Council renews advocacy vs rice straw burning

AKLAN. Officers and members of the Aklan Provincial Agriculture and Fisheries Council discussing their concern on the revival of an advocacy against burning of rice straws in the province. (Jun N. Aguirre)

THE Provincial Agriculture and Fisheries Council (PAFC) in Aklan is passing a resolution asking the local government units in the province to renew their commitment against rice straw burning practice among farmers.

In a PAFC quarterly meeting held Thursday, June 20, at the Aklan Provincial Capitol, Emerlinda R. Dela Cruz, PAFC chairman, said the burning of rice straws has been one of the concerns raised by the council's members.

Incidents of burning rice straws have reportedly been monitors in some barangays in the towns of Lezo, Tangalan and Makato, among others.

Some farmers said the barangay officials should be in the frontline in intensifying the campaign against rice straw burning.

Many of the officials, however, are hesitant to make apprehensions for fear of not supporting them in the barangay elections scheduled in 2020.

"In the province, we are invoking the provincial ordinance enacted for several years already. Violators, when caught, will be penalized will be asked to join a seminar, render community service, or pay a penalty of P500," said Dela Cruz.

But she said that although the provincial ordinance renders light penalties among others, it is not easy for the local government unit to implement it.

"For one, based on the provincial clean air act code, a town should first organize a soil conservation committee. The committee should [be] composed of the Municipal Agriculture Office, a Sanguniang Bayan chair on agriculture and fisheries, a representative of the Municipal Development Council, among others," Dela Cruz said.

According to the Philippine Rice Research Institute (PhilRice), burning of rice straws, which is generally practiced during the harvest season, causes air pollutants such as carbon dioxide, carbon monoxide, nitrogen oxide, and sulphur dioxide. If continually done, it will decrease soil’s nitrogen, 25 percent of phosphorus, 20 percent of potassium, and 5-60 percent of sulfur.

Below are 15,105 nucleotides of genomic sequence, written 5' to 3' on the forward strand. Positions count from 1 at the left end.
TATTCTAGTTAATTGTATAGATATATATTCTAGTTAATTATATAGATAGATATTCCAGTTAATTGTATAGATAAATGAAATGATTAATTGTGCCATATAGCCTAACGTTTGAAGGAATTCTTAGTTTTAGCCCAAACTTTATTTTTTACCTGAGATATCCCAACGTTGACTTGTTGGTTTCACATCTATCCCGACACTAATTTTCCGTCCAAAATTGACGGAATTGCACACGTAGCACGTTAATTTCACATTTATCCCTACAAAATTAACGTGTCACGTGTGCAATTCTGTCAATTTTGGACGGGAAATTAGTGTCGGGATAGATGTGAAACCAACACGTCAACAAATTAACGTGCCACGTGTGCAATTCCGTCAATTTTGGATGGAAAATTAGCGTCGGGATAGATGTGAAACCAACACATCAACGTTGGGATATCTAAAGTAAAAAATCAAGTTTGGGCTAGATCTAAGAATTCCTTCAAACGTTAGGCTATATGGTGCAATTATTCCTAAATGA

The practice also damages food resources of beneficial insects in the rice field, said PhilRice.

The Solid Waste Management Act (Republic Act 9003) and Philippine Clean Air Act of 1999 prohibit open-field burning, including burning of rice straws.

In Aklan, burning of rice straws also affects tourists coming to and from Boracay Island, as several farmers burn their rice straws along the highway.

Some agriculturists in Aklan described the scenario as an inferno-like scenery, when farmers started burning of rice straws simultaneously.

Valerie Briones, a representative of the Department of the Interior and Local Government (DILG), said while provincial ordinance is difficult to implement, local enforcers may face a harder experience if they invoke the national law against rice straw burning.

"The easiest is to urged the Philippine National Police (PNP) to apprehend suspects in the actual rice straw burning," she said.

Briones said local enforcers could also use citation tickets, but based on national standard, "citation tickets should be printed at the National Printing Office in order for it to become legally valid."

The council is also eyeing to introduce vermi composting machines to recycle rice straws for fertilizer through the organized cooperatives and the use of shredding machines as an alternative against the rice straw burning problems, she added. (SunStar Philippines)


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